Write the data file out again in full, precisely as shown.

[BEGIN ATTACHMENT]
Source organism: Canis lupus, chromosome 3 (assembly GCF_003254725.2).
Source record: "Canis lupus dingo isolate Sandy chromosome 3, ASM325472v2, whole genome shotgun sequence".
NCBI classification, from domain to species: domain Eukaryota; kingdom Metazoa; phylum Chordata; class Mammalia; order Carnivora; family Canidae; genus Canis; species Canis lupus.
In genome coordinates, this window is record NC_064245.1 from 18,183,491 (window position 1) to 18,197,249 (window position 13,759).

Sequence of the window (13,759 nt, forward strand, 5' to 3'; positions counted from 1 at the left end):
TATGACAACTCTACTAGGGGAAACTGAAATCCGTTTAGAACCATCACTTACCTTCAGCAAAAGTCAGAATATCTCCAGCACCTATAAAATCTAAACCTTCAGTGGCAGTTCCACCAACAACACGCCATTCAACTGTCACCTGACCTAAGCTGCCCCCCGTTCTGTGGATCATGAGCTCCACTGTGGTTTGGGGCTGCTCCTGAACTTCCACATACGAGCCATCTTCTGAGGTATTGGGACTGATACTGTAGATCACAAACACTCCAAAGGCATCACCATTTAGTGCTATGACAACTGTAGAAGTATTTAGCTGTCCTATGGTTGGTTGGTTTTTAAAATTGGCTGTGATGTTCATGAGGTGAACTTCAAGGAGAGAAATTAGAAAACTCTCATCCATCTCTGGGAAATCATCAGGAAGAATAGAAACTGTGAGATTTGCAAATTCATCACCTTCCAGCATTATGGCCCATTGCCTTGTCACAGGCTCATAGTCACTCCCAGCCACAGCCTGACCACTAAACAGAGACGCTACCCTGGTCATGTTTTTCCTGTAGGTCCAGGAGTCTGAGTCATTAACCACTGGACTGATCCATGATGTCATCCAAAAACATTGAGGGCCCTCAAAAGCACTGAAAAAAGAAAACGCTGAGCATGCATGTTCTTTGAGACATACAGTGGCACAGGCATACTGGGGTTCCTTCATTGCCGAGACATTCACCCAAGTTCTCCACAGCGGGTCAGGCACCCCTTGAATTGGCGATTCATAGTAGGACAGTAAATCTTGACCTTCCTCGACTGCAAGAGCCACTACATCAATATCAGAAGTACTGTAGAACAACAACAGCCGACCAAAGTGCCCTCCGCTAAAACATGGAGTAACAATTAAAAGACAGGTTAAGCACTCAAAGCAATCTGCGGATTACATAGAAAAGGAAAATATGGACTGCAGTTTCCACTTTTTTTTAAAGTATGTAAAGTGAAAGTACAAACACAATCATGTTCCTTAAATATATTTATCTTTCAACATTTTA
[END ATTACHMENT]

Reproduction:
Source organism: Canis lupus, chromosome 3 (assembly GCF_003254725.2).
Source record: "Canis lupus dingo isolate Sandy chromosome 3, ASM325472v2, whole genome shotgun sequence".
NCBI classification, from domain to species: domain Eukaryota; kingdom Metazoa; phylum Chordata; class Mammalia; order Carnivora; family Canidae; genus Canis; species Canis lupus.
In genome coordinates, this window is record NC_064245.1 from 18,183,491 (window position 1) to 18,197,249 (window position 13,759).

Sequence of the window (13,759 nt, forward strand, 5' to 3'; positions counted from 1 at the left end):
TATGACAACTCTACTAGGGGAAACTGAAATCCGTTTAGAACCATCACTTACCTTCAGCAAAAGTCAGAATATCTCCAGCACCTATAAAATCTAAACCTTCAGTGGCAGTTCCACCAACAACACGCCATTCAACTGTCACCTGACCTAAGCTGCCCCCCGTTCTGTGGATCATGAGCTCCACTGTGGTTTGGGGCTGCTCCTGAACTTCCACATACGAGCCATCTTCTGAGGTATTGGGACTGATACTGTAGATCACAAACACTCCAAAGGCATCACCATTTAGTGCTATGACAACTGTAGAAGTATTTAGCTGTCCTATGGTTGGTTGGTTTTTAAAATTGGCTGTGATGTTCATGAGGTGAACTTCAAGGAGAGAAATTAGAAAACTCTCATCCATCTCTGGGAAATCATCAGGAAGAATAGAAACTGTGAGATTTGCAAATTCATCACCTTCCAGCATTATGGCCCATTGCCTTGTCACAGGCTCATAGTCACTCCCAGCCACAGCCTGACCACTAAACAGAGACGCTACCCTGGTCATGTTTTTCCTGTAGGTCCAGGAGTCTGAGTCATTAACCACTGGACTGATCCATGATGTCATCCAAAAACATTGAGGGCCCTCAAAAGCACTGAAAAAAGAAAACGCTGAGCATGCATGTTCTTTGAGACATACAGTGGCACAGGCATACTGGGGTTCCTTCATTGCCGAGACATTCACCCAAGTTCTCCACAGCGGGTCAGGCACCCCTTGAATTGGCGATTCATAGTAGGACAGTAAATCTTGACCTTCCTCGACTGCAAGAGCCACTACATCAATATCAGAAGTACTGTAGAACAACAACAGCCGACCAAAGTGCCCTCCGCTAAAACATGGAGTAACAATTAAAAGACAGGTTAAGCACTCAAAGCAATCTGCGGATTACATAGAAAAGGAAAATATGGACTGCAGTTTCCACTTTTTTTTAAAGTATGTAAAGTGAAAGTACAAACACAATCATGTTCCTTAAATATATTTATCTTTCAACATTTTA